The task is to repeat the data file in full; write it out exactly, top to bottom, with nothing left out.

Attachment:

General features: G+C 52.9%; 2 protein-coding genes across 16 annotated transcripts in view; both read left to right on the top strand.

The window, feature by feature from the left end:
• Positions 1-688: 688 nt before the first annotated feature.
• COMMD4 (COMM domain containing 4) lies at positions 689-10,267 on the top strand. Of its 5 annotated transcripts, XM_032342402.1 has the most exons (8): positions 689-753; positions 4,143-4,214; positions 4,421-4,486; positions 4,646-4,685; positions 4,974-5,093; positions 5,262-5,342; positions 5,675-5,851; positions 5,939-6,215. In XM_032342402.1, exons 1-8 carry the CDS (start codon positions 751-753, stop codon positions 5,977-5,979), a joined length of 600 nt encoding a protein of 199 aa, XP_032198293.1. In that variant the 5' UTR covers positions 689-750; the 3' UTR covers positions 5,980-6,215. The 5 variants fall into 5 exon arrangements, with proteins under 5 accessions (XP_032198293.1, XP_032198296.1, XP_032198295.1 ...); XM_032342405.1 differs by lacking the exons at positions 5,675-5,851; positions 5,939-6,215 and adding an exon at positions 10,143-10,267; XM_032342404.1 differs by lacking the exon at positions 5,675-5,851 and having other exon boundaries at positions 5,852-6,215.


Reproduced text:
General features: G+C 52.9%; 2 protein-coding genes across 16 annotated transcripts in view; both read left to right on the top strand.

The window, feature by feature from the left end:
• Positions 1-688: 688 nt before the first annotated feature.
• COMMD4 (COMM domain containing 4) lies at positions 689-10,267 on the top strand. Of its 5 annotated transcripts, XM_032342402.1 has the most exons (8): positions 689-753; positions 4,143-4,214; positions 4,421-4,486; positions 4,646-4,685; positions 4,974-5,093; positions 5,262-5,342; positions 5,675-5,851; positions 5,939-6,215. In XM_032342402.1, exons 1-8 carry the CDS (start codon positions 751-753, stop codon positions 5,977-5,979), a joined length of 600 nt encoding a protein of 199 aa, XP_032198293.1. In that variant the 5' UTR covers positions 689-750; the 3' UTR covers positions 5,980-6,215. The 5 variants fall into 5 exon arrangements, with proteins under 5 accessions (XP_032198293.1, XP_032198296.1, XP_032198295.1 ...); XM_032342405.1 differs by lacking the exons at positions 5,675-5,851; positions 5,939-6,215 and adding an exon at positions 10,143-10,267; XM_032342404.1 differs by lacking the exon at positions 5,675-5,851 and having other exon boundaries at positions 5,852-6,215.